Aspen Music Festival And School

Serious Frivolity: Juggling the Profound and the Lighthearted in Beethoven’s Third and Fifth Cello Sonatas

Monday, July 27, 2020

Posted By:
Kevin McBrien, PhD Candidate in Musicology, University of California, Santa Barbara

It is rare to see the words “frivolous” and “Beethoven” appear together in the same sentence. By their very nature, pieces such as the Ninth Symphony and Grosse Fugue seem to exude a profound weightiness and automatically warrant descriptors like “monumental,” “pillar,” or “masterwork.” However, it can be easy to forget that Beethoven repeatedly showcased a lighter, even playful side in his music. The importance of his more serious musical expressions cannot be overstated or ignored, but considering the dashes of frivolity present throughout Beethoven’s output can paint us a much richer picture. 

Cello player, c. 1650 (oil on canvas) by Judith Leyster. Wikimedia Commons. 

The lighter side of Beethoven’s compositional voice is particularly evident in his Third and Fifth Cello Sonatas. The Third (Opus 69), which was composed in 1808 and premiered the following year, opens with a broad and stoic sonata-form movement, often considered to be the most “serious” of musical structures. What follows, though, is a startling shift—a mischievous Scherzo set in A minor (the parallel to the Sonata’s home key of A major) and a springy 3/4 meter. This boisterous movement is riddled with rhythmic trickery; random accents pepper both the piano and cello lines, and seem poised to derail the proceedings at any moment. The music here does little overall to reflect the handwritten dedication Beethoven allegedly penned on the Sonata’s now-lost manuscript—Inter lacrimas et luctum (“amid tears and grief”), perhaps a reference to the arrival of French troops outside Vienna in 1809. In fact, the Sonata as a whole rarely mirrors the anxiety of these events and is a delight from start to finish. 

Similarly, the Fifth Sonata (Opus 102, No. 2) also spotlights a rather surprising moment of lightheartedness. Dedicated to Beethoven’s patroness and friend Maria von Erdödy, many scholars pinpoint this 1815 work as one of the earliest signs of Beethoven’s late period. The music of these final years is characterized by boundary-breaking experiments in form, harmony, and rhythm that would become a crucial jumping-off point for countless composers after Beethoven. Sharp juxtapositions in mood are also common throughout his late-period music, and this Sonata is no exception. After the second movement—a solemn, time-suspending Adagio—the cello segues directly into the finale via an inquisitive D-major scale (disguised as an altered A-major scale). After this is quietly echoed by the piano, the cello reiterates the scale once again, but this time it has suddenly become the subject of a spirited fugue. With a few exceptions, fugal finales were still quite unusual at the time of the Sonata’s premiere, and some audience members were puzzled. One less-than-stellar review from 1824 reads:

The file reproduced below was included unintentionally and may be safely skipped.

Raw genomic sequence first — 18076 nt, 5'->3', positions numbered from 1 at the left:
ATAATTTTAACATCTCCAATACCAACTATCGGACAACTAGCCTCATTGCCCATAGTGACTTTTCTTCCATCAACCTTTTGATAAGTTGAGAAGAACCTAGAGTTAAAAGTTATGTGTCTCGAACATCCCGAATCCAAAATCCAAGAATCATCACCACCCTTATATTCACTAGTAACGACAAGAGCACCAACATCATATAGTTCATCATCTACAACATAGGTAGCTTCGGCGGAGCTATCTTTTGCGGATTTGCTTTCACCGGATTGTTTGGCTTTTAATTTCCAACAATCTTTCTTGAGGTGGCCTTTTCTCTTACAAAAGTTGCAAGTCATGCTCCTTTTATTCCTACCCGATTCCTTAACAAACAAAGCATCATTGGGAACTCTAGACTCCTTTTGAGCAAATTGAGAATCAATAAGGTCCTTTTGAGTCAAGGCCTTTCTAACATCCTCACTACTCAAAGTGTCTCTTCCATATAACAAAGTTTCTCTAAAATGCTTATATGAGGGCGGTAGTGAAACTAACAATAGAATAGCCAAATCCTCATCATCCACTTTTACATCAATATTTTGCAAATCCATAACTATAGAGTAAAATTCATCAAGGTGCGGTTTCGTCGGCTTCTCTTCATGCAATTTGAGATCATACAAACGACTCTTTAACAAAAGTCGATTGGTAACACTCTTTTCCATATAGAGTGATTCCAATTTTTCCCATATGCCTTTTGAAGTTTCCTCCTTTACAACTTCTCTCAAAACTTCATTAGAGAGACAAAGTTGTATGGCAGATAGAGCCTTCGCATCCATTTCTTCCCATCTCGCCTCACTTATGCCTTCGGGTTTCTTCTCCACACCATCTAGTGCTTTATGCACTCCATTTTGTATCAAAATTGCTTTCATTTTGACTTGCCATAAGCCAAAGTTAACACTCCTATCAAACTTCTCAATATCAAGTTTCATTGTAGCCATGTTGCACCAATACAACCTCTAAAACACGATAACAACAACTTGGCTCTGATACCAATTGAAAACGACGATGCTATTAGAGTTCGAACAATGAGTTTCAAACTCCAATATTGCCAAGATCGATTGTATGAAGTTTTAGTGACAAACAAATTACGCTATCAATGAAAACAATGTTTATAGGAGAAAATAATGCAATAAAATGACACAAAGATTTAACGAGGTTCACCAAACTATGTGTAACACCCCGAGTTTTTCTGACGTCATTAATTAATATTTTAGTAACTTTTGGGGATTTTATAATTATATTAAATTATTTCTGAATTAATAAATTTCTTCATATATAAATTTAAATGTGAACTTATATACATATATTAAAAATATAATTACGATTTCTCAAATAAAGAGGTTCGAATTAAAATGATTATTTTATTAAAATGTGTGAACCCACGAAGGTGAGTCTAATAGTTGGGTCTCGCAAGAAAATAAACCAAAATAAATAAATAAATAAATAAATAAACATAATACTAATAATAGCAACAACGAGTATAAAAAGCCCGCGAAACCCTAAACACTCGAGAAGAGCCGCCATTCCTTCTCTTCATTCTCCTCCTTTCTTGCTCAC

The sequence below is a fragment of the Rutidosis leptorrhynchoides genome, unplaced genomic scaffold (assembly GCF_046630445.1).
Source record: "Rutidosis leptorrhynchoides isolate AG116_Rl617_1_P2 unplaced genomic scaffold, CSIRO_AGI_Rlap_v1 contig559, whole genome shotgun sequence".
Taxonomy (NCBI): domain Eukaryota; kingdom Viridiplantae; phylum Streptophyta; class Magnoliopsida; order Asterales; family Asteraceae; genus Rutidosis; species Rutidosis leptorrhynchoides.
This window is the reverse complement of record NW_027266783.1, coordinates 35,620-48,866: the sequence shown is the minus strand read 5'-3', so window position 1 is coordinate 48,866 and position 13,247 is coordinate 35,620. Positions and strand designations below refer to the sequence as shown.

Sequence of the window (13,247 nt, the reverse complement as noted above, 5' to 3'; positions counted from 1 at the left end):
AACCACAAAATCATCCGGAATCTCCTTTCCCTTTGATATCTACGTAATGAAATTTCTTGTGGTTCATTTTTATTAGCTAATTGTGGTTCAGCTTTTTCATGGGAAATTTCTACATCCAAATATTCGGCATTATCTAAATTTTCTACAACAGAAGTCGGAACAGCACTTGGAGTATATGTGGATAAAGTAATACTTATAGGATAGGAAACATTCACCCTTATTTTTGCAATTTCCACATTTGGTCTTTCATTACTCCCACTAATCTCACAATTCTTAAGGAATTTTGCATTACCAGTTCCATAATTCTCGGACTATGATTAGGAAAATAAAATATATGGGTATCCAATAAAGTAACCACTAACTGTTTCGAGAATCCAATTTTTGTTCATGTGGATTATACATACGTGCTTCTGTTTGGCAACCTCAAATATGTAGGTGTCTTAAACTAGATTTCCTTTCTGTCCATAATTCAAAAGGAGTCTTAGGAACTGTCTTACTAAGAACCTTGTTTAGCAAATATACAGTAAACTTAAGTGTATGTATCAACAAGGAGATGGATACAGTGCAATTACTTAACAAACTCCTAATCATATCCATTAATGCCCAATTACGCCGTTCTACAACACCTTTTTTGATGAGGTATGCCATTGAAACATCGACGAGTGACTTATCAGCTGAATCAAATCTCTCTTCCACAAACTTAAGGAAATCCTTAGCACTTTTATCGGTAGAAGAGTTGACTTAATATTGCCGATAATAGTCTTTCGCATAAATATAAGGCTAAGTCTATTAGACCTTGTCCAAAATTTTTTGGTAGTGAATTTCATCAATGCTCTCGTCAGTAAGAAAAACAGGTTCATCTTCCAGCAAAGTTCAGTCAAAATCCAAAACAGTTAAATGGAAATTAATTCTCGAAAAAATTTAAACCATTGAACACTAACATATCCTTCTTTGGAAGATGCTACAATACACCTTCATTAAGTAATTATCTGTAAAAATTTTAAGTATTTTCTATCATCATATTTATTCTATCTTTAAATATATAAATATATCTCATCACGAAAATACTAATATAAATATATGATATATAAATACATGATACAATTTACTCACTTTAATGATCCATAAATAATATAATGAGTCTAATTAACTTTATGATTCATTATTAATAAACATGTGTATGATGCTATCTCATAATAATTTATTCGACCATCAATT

“The subject is too cheerful for such a serious execution and for that reason contrasts in too shrill a manner with the two previous movements. How much we would have rather preferred hearing a different movement, a Beethoven finale, instead of this fugue! We wish that Beethoven did not exploit the fugue in such a willful manner, since his great genius is raised well enough above every form.” 

As is so often the case, the joke was on the reviewer and this work—along with Beethoven’s other four Cello Sonatas—has since become a cornerstone of the cello repertory. 

While wonderful on their own, these two examples only scratch the surface. Frivolity is present throughout Beethoven’s output. Take the bubbling Scherzo of the Eroica Symphony, the celebratory finale of the Lebewohl Sonata, the bucolic folk song arrangements. These moments help lift the veil on a composer who is all-too-frequently thought of as a curmudgeonly artist angrily shaking his fist at the world. Of course, frivolity should not be mistaken for haphazardness—Beethoven’s lighthearted music is just as meticulously thought out and crafted as his serious music. Rather, it is in these lighter moments that Beethoven reminds us that to be human is to experience the gamut of emotions, whether it be quiet despondency or unbridled joy. Frivolity is just another part of the richness of life and for Beethoven, that is serious business. —© Kevin McBrien 

Kevin McBrien is a Southern California-based musicologist, writer, editor, and speaker who has a passion for connecting others with classical music. A PhD candidate in musicology at the University of California, Santa Barbara, his current research explores connections between émigré composers and the Los Angeles Philharmonic in the 1930s & 1940s. Kevin is also an avid program and liner note annotator, and his writings have appeared at the Aspen Music Festival and School, Salida Aspen Concerts, and Music Academy of the West, and in album releases by Chavdar Parashkevov, Natasha Kislenko (Beethoven, Brahms, Mahler: Works for Violin and Piano, 2018), and Sung Chang (forthcoming). Additionally, he has curated a classical music blog since 2017.  

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